by Tom Konrad
When I asked, Alternative Energy Stocks readers overwhelmingly wanted me to take another look at Composite Technology Corp. (OTC BB:CPTC.OB) I’ve discussed CPTC several times over the last year, and consider it my most speculative pick in electricity transmission and distribution. True to the nature of a speculative stock with no current earnings which is still trying to establish markets for its products, the stock price has been all over the map.
The reader interest is doubtless due to the recent sharp decline since mid January. I personally sold a portion of my and client positions when the stock was in the $1.75-$2.00 range, and repurchased it for some accounts around $1.30 (including my own.) These accounts are currently showing a loss of around 30-35%, not counting the gains taken last year.
I actually have not been watching the recent decline, but seeing the stock at $0.82 today makes me wonder: should I buy more? Should I take a tax loss for those accounts that could use one? Has something happened to make the stock look worse, or is the current decline just the effect of falling markets on what has always been a very speculative stock?
Those Pesky Banks
Two weeks ago, I was talking to a friend who acts as a CFO for small wind developers. Unprompted, he mentioned that banks would not finance CPTC’s DeWind turbines because of their lack of track record, which is a gigantic barrier to incorporating them in a US windfarm. My friend made the same comment about AAER Inc [TSE:AAE], a company which AltEnergyStocks Editor Charles Morand bought last year (He still owns it, and says he bought if for other reasons, but is not overly concerned about turbine financing.) In general, I have not been paying nearly as much attention to CPTC’s wind division, because I’m more interested in the transmission play, and I had assumed that, given the long backlog for turbine orders from major manufacturers, DeWind would find places to sell as many turbines as Westinghouse can manufacture for them. This financing difficulty is not news to investors who have been following DeWind, but it raised the question of how many turbines they will be able to sell until they build more of a track record in such places as the Czech Republic.
However, since this is not news, it can’t account for the stock’s decline. CPTC does seem to be making accepted progress towards getting these turbines tested and certified, which should do something to ameliorate banks’ reluctance to finance DeWind turbines. They are currently waiting on two reports from the National Renewable Energy Laboratory and the Department of Energy, as well as negotiating with insurance companies which would insure the turbines to allow bank financing.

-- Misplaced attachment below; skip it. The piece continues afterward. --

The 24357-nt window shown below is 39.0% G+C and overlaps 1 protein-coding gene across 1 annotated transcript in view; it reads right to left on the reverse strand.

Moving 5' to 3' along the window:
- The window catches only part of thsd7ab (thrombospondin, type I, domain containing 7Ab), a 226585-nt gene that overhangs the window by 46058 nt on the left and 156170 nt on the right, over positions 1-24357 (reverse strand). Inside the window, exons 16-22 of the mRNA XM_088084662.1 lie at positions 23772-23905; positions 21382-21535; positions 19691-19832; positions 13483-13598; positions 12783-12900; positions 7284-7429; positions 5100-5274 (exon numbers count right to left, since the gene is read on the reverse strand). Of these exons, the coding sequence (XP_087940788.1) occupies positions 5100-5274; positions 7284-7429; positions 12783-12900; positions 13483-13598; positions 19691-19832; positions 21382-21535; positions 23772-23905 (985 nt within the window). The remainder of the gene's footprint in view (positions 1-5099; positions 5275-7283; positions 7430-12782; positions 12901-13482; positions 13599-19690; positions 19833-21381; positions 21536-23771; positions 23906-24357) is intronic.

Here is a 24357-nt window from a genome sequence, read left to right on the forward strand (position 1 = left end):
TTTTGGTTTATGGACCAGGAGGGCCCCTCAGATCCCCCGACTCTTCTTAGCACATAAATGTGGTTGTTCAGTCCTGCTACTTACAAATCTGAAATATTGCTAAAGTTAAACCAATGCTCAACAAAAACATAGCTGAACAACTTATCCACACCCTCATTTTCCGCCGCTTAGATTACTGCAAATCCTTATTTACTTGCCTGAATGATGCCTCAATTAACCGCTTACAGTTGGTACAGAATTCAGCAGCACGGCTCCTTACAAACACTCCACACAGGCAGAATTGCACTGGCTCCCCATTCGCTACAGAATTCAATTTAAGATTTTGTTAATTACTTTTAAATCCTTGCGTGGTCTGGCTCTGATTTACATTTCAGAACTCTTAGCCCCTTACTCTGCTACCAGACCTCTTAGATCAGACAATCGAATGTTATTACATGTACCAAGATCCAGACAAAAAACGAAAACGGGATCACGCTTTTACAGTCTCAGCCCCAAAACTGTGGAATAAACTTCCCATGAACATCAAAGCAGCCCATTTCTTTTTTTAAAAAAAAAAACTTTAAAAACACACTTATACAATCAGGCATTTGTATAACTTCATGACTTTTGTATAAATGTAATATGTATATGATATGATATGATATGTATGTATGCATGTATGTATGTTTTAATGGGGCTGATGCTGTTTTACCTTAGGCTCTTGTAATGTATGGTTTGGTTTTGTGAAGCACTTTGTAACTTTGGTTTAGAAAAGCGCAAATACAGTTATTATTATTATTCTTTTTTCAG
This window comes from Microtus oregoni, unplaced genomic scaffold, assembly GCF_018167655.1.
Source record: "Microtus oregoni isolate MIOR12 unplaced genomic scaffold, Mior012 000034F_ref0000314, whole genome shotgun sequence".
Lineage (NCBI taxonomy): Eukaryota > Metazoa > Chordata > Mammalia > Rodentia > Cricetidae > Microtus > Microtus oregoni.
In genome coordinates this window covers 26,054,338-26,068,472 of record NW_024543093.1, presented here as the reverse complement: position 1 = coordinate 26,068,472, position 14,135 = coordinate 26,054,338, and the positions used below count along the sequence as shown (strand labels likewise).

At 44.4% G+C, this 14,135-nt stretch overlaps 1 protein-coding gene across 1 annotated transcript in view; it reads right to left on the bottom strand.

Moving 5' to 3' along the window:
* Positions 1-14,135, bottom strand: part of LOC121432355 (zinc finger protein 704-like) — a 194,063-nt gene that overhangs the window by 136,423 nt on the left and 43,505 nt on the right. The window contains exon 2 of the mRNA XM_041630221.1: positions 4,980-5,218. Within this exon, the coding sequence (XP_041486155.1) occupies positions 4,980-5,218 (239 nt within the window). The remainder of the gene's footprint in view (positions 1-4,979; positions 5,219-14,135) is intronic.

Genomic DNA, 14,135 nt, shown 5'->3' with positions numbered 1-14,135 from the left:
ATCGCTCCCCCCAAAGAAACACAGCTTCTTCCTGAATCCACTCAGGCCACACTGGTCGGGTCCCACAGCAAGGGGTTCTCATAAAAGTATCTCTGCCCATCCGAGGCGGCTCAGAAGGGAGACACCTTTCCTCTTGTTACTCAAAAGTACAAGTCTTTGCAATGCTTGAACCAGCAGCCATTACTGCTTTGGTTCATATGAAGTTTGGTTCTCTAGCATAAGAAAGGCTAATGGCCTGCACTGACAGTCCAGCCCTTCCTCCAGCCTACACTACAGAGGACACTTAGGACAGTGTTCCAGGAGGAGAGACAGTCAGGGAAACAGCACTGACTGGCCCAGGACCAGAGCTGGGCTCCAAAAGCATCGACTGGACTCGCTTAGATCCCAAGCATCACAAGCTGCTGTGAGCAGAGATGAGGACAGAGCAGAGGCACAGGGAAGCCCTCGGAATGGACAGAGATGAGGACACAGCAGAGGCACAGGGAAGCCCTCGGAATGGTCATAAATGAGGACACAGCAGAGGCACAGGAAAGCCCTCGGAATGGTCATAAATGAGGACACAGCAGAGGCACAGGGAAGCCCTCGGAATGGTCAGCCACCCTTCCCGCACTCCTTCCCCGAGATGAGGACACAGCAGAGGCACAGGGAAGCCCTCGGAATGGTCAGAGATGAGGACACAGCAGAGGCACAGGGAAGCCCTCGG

Uncertainty among investors as to the results of the DOE and NREL certifications are likely to be the cause of some of the decline. This sort of uncertainty can feed on itself in down markets like the one we are currently experiencing, but that leads to buying opportunities for brave investors.
Latest Earnings Release
The Feb 11 December quarter earnings release certainly provides no explanation for the recent decline (although the decline began a full month before the release, so it would require the leak of insider information if it had.) With revenues having doubled from the 2006 December quarter, and up 40% from the previous quarter, the expectation would be that the stock would also be up. Both the DeWind and ACCC Cable divisions seem to be making headway towards broader market acceptance.
In contrast, operating cash flow for that quarter was almost $14 million in spending, mostly due to a large increase in inventory. With cash on the books of only $11.5 million, their balance sheet looks weak, so failure to convert those inventories to cash could lead to a liquidity crunch in the coming quarters. This might lead to a dilutive stock offering, which would probably be bad for current shareholders, unless it were in order to finance an increase in orders.
The company currently does not anticipate needing new cash until June, but seems determined to avoid further dilution if at all possible, mostly by relying on customer payments to fund inventory growth. This adds both uncertainty, but also means that any gains are likely to be much more profound.
I like what I see. The company has made considerable progress over the last year, and the stock is staying at the same price. As the ACCC conductor begins to make a significant contribution to the bottom line, and its turbine certification continues as expected, the company seems likely to maintain current revenue growth rates. At some point, barring too many unforeseen hiccups, investor greed sparked by rapid revenue growth should overcome uncertainty.
UPDATE: Shortly after publication, two readers pointed out that I’d missed the most likely cause of the sell off: selling by Millenium Partners, to pay an SEC fine. All the more reason to buy, if the reason for selling has nothing to do with the company. One of these readers gave the following detailed reasoning:
One issue that I noticed you did not cover is the selling by Merriman (Englander) of Twelve million shares to cover a 148 million fine by the SEC. This can explain the dropoff in share price. The market maker that handled the sale of the shares is ARCA, I believe. If you notice, when ARCA appears to be off the ask, the stock has a tendency to go up.
Good enough for me. I just bought some more.
DISCLOSURE: Tom Konrad and/or his clients have long positions in CPTC. Charles Morand owns AAE.
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